The chief of naval personnel writes about changes in enlisted training, while a noted author and analyst writes about the Israelis' approach to women in direct ground combat. Have thoughts you'd like to share on Navy Times stories or letters? Send them to firstname.lastname@example.org. Include your name, address, phone number and rank. Submissions may be published in print and online.
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IMPROVING SAILOR TRAINING FOR TOMORROW'S NAVY
The Navy Times' editorial, "Improve Sailor Training," published in the March 7 edition, serves as a reminder to us all that if we forget the lessons of the past, we are destined to repeat them.
However, I'd like to take an opportunity to reassure your readers that as we implement a more modern approach to training our sailors, we've learned from our failed efforts to modernize a decade ago and are using those lessons as a guide going forward.
Fleet Master Chief April Beldo and I frequently visit the fleet, and we have witnessed first-hand the lack of modern training techniques and capabilities in many of our schools. But what struck me the most was the number of sailors who talked about long delays and overcrowding in some of our training pipelines. We found that in some high-tech ratings, sailors can spend more than two years in training before reporting to their first units.
So, rather than accept this as "the cost of doing business," we challenged ourselves to reduce wait times, improve student flow, and get sailors to the waterfront and flight line sooner with the knowledge they need to perform their apprentice duties. Sailors join the Navy to be part of the fleet, and when our sailors spend too much time in training at the start of their careers, they can lose knowledge and in some cases motivation. We are working to fundamentally change the Navy's passive, industrial, one-size-fits-all training approach to a more active and effective way of learning.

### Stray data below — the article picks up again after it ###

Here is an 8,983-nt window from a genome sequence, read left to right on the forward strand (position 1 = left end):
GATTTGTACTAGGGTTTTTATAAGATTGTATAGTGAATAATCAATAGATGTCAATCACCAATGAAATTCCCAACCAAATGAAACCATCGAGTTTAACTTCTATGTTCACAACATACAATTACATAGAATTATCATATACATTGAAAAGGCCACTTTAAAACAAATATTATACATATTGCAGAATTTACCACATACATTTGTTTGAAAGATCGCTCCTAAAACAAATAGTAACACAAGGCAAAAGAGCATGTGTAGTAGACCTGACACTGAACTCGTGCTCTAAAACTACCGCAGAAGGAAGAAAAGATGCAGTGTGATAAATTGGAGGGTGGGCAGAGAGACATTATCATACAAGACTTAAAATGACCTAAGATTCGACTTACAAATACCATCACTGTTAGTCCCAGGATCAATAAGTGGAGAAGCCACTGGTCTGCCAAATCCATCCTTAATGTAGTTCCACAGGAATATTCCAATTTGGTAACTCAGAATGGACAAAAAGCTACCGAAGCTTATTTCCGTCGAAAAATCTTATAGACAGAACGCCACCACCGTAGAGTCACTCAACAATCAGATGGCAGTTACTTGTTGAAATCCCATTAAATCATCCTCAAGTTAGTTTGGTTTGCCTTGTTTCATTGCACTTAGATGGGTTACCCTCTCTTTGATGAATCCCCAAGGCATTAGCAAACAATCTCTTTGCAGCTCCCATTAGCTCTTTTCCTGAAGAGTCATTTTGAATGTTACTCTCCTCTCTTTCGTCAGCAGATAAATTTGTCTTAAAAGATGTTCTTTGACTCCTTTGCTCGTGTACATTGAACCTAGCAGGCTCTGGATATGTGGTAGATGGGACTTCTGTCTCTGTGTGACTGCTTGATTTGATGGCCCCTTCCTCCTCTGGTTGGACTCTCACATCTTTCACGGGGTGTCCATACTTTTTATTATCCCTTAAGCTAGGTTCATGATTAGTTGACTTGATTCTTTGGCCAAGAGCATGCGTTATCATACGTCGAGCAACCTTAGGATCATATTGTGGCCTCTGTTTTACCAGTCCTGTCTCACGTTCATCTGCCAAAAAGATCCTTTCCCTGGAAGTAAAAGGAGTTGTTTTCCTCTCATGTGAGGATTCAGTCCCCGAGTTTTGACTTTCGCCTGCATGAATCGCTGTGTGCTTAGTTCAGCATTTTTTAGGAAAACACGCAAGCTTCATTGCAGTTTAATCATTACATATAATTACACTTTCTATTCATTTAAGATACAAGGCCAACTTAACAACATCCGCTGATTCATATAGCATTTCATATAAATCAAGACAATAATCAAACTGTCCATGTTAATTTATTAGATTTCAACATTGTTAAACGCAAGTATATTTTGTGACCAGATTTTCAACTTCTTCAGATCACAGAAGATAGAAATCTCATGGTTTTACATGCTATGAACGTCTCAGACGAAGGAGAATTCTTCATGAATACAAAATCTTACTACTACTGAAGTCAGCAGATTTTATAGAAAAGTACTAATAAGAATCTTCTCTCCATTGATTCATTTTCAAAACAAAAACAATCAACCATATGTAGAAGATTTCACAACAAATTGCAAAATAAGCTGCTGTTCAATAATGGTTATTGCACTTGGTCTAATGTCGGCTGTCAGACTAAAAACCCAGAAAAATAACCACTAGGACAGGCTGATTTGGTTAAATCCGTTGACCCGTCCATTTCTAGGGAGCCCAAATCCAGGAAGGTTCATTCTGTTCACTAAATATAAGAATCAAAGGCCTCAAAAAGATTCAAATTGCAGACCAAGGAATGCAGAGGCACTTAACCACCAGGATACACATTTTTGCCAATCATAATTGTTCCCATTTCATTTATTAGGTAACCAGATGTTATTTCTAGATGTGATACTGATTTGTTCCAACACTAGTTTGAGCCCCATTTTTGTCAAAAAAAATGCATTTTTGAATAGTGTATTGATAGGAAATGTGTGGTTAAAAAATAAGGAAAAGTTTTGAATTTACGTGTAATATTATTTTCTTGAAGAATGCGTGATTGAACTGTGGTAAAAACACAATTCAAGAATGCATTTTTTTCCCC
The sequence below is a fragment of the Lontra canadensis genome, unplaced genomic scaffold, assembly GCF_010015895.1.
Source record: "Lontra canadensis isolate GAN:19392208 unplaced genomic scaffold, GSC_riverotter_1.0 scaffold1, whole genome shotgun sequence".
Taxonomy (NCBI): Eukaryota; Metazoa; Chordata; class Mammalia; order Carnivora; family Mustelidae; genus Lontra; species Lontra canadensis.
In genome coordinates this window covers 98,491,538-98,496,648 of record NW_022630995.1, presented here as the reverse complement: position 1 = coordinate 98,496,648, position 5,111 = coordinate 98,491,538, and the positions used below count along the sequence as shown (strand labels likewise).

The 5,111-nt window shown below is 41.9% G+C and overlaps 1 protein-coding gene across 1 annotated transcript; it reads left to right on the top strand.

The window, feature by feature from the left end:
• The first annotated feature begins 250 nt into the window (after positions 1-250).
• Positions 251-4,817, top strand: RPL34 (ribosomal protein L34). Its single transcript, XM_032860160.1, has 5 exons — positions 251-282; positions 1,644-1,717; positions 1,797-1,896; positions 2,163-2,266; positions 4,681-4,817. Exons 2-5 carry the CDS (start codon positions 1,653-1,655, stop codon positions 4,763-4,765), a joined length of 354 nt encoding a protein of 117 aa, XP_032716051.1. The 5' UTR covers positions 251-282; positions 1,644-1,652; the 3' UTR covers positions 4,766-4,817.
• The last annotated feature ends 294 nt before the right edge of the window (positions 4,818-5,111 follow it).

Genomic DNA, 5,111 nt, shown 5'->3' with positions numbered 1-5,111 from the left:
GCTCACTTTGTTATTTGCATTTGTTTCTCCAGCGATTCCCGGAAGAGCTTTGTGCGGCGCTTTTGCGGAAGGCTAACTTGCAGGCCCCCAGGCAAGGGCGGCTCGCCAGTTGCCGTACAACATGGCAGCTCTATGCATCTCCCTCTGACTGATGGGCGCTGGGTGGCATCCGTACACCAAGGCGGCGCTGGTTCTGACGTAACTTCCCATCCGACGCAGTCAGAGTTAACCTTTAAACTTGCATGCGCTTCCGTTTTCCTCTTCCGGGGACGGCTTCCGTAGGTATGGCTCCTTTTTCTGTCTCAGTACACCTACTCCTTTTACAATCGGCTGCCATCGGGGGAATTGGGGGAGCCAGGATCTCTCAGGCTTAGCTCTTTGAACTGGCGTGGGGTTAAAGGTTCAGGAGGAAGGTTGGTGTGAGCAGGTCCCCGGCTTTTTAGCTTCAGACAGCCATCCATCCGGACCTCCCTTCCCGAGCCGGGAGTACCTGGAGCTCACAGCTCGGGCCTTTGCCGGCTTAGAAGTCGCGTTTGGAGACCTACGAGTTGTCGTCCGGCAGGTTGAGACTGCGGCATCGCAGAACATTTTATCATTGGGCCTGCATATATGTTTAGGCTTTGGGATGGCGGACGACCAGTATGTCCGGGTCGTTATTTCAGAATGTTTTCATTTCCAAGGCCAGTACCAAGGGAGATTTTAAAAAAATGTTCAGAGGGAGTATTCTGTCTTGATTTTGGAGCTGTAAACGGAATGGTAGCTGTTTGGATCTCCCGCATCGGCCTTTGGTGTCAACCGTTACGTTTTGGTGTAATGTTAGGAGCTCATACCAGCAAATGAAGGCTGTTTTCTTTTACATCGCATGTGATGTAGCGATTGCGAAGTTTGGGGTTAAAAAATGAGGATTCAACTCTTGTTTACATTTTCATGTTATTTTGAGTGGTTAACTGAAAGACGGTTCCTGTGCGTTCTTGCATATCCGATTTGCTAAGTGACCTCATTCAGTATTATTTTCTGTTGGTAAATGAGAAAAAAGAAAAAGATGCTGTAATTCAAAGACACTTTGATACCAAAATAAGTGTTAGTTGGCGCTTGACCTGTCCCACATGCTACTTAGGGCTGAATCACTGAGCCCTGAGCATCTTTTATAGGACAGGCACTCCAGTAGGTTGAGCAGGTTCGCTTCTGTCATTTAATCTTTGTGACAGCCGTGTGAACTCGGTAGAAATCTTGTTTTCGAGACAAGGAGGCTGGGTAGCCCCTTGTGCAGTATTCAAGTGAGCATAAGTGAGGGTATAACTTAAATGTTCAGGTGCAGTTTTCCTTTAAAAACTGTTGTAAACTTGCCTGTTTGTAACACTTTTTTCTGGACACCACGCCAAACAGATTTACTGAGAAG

Today, after sailors graduate from boot camp, they typically attend school and receive most of their rate-specific training up front, designed to last a career. As I've thought about this, I believe enlisted sailors, like officers, should receive training when their experience matches their level of responsibility and refresh their knowledge in between tours, so they arrive to their units ready to perform on day one.
The science of learning tells us that individuals comprehend the best when they are taught in context, and in smaller, more interactive sessions. The concept we call "Ready Relevant Learning," seeks to transform our industrial, conveyor-belt-training-model into delivering the right training at the right time in way that sailors will retain.
While there will always be a fundamental need for hands-on, formalized classroom instruction, with professional instructors who reinforce our core values and procedural compliance, the terrific young men and women joining our Navy today have been raised in a new information era where they are writing the language of current gaming programs. They have been raised to operate in an electronic, mobile environment, and they learn differently than many of us.
Consequently, we are immersed in an effort to re-engineer the training pipeline for six Navy ratings beginning in 2017. This effort includes placing the training at the right point in a sailor's career, and delivering it using techniques that are mobile, modular and available at the waterfront or in the fleet. We will ensure that this training is assessed fully with fleet support.
We want our training to meet sailors where they are, and how they learn best. We want our sailors to repeat key skills over and over to form good habits, and rapidly learn from their mistakes in a training environment. After all, our military advantage depends on our ability to learn faster, and to be inherently receptive to innovation and creativity.
Navy Times was right to remind us of our failures. But I believe that by modernizing the Navy's training approach, our young men and women will learn better and faster, become more proficient, and develop into high-performing teams. But it is no small task and it will take a concerted and committed effort by leaders around the fleet and in our training pipelines to make change both real and lasting.
That's change sailors will appreciate.
Vice Adm. Bill Moran
Chief of Naval Personnel
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ISRAELIS UNDERSTAND MIDDLE EAST REALITIES
Rarely mentioned, if at all, as some U.S. military leaders, mostly civilians, advocate putting women in front-line, ground combat units is that for the foreseeable future our ground and special forces will be fighting militant Muslims. As I learned from my work with the Israeli Navy, the Israelis are reluctant to have women engage in tactical operations because: 1) Muslim men do not surrender to women; 2) men get killed trying to save women; and 3) the "treatment" of women combatants captured by Muslims.
Unfortunately, many of our political leaders have no understanding of the "real world."